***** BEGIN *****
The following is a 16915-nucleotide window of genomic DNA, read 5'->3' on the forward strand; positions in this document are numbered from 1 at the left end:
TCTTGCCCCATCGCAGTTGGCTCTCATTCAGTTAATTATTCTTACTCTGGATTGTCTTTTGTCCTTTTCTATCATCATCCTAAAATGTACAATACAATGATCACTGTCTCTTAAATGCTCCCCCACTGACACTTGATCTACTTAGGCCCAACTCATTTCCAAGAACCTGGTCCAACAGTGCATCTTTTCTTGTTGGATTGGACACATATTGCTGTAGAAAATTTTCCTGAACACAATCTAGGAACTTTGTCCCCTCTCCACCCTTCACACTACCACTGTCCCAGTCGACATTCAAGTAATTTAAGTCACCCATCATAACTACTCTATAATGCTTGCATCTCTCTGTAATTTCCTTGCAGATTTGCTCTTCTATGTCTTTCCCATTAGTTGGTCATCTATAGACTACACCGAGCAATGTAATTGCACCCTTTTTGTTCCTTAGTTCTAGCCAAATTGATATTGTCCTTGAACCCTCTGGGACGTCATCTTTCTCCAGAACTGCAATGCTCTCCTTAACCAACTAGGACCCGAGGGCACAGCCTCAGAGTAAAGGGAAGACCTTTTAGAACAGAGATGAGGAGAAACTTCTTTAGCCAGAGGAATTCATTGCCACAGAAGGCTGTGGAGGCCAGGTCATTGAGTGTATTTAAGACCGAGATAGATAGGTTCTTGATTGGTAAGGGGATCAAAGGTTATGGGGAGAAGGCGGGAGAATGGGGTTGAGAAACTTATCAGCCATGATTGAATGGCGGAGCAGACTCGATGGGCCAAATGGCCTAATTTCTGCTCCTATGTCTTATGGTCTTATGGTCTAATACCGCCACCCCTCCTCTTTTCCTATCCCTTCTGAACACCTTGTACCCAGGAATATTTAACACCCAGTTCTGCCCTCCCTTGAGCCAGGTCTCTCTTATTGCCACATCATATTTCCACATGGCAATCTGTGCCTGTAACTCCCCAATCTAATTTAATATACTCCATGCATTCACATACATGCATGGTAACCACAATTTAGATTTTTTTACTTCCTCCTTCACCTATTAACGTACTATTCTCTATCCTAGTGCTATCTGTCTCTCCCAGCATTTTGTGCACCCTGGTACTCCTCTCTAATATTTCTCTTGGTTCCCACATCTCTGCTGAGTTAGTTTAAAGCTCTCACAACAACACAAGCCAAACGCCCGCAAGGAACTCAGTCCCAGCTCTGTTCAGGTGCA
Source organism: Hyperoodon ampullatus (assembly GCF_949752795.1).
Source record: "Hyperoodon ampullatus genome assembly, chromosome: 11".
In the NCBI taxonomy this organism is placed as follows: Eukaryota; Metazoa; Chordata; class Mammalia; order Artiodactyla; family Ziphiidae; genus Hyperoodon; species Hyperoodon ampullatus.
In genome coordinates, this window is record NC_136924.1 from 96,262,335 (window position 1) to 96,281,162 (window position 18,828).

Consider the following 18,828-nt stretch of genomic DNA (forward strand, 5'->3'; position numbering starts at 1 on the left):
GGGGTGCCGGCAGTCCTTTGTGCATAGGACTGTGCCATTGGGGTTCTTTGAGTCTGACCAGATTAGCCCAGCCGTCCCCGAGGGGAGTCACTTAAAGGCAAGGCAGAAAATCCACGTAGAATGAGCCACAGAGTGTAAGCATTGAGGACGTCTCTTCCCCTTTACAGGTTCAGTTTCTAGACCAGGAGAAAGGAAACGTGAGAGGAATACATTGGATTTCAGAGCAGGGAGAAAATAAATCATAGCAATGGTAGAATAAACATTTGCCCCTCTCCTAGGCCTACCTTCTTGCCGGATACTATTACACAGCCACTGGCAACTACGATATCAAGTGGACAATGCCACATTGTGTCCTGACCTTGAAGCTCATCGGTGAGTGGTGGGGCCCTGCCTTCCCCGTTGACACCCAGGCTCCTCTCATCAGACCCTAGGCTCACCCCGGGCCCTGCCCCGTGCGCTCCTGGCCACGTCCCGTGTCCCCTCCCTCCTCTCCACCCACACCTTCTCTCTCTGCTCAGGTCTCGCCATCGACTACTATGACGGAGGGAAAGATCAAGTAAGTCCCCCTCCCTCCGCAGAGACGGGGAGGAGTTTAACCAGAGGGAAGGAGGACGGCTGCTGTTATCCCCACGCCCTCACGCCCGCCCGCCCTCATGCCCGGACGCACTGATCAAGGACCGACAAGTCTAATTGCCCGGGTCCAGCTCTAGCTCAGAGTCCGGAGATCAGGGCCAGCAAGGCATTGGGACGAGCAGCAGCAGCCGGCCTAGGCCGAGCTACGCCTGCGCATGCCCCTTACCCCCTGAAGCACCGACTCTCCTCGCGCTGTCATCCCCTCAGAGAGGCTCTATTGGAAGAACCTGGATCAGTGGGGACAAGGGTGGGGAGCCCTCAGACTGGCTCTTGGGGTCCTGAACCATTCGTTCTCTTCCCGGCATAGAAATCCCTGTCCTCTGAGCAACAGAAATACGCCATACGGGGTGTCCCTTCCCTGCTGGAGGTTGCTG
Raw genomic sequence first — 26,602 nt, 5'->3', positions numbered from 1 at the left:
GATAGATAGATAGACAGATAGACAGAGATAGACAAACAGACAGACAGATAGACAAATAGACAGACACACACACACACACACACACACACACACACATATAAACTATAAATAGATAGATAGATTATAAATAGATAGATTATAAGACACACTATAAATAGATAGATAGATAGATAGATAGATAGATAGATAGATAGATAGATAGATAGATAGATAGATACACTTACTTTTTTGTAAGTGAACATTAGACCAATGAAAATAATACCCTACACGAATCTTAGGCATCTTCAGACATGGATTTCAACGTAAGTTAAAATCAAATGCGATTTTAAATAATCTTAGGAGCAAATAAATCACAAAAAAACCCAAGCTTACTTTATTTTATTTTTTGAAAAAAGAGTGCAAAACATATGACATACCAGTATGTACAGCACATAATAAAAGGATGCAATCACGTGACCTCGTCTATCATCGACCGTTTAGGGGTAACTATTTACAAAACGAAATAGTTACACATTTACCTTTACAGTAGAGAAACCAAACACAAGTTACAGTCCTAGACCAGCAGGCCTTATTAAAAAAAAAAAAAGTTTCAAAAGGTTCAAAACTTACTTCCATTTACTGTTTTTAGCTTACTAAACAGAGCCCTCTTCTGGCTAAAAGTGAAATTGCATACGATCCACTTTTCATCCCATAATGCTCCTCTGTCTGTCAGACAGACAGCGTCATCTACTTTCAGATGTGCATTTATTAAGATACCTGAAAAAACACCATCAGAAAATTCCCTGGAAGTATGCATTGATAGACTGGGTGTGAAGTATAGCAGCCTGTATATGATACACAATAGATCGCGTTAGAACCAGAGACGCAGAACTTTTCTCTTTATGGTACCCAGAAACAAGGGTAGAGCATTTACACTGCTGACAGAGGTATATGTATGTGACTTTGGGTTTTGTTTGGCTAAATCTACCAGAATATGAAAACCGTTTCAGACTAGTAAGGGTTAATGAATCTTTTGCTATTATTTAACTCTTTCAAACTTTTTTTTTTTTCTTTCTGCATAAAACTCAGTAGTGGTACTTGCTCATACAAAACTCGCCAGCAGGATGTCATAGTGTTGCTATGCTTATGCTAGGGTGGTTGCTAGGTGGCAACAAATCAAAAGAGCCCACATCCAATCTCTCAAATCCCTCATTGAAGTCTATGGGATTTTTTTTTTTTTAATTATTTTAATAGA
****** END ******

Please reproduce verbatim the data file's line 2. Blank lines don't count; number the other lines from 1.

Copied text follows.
TCTTGCCCCATCGCAGTTGGCTCTCATTCAGTTAATTATTCTTACTCTGGATTGTCTTTTGTCCTTTTCTATCATCATCCTAAAATGTACAATACAATGATCACTGTCTCTTAAATGCTCCCCCACTGACACTTGATCTACTTAGGCCCAACTCATTTCCAAGAACCTGGTCCAACAGTGCATCTTTTCTTGTTGGATTGGACACATATTGCTGTAGAAAATTTTCCTGAACACAATCTAGGAACTTTGTCCCCTCTCCACCCTTCACACTACCACTGTCCCAGTCGACATTCAAGTAATTTAAGTCACCCATCATAACTACTCTATAATGCTTGCATCTCTCTGTAATTTCCTTGCAGATTTGCTCTTCTATGTCTTTCCCATTAGTTGGTCATCTATAGACTACACCGAGCAATGTAATTGCACCCTTTTTGTTCCTTAGTTCTAGCCAAATTGATATTGTCCTTGAACCCTCTGGGACGTCATCTTTCTCCAGAACTGCAATGCTCTCCTTAACCAACTAGGACCCGAGGGCACAGCCTCAGAGTAAAGGGAAGACCTTTTAGAACAGAGATGAGGAGAAACTTCTTTAGCCAGAGGAATTCATTGCCACAGAAGGCTGTGGAGGCCAGGTCATTGAGTGTATTTAAGACCGAGATAGATAGGTTCTTGATTGGTAAGGGGATCAAAGGTTATGGGGAGAAGGCGGGAGAATGGGGTTGAGAAACTTATCAGCCATGATTGAATGGCGGAGCAGACTCGATGGGCCAAATGGCCTAATTTCTGCTCCTATGTCTTATGGTCTTATGGTCTAATACCGCCACCCCTCCTCTTTTCCTATCCCTTCTGAACACCTTGTACCCAGGAATATTTAACACCCAGTTCTGCCCTCCCTTGAGCCAGGTCTCTCTTATTGCCACATCATATTTCCACATGGCAATCTGTGCCTGTAACTCCCCAATCTAATTTAATATACTCCATGCATTCACATACATGCATGGTAACCACAATTTAGATTTTTTTACTTCCTCCTTCACCTATTAACGTACTATTCTCTATCCTAGTGCTATCTGTCTCTCCCAGCATTTTGTGCACCCTGGTACTCCTCTCTAATATTTCTCTTGGTTCCCACATCTCTGCTGAGTTAGTTTAAAGCTCTCACAACAACACAAGCCAAACGCCCGCAAGGAACTCAGTCCCAGCTCTGTTCAGGTGCA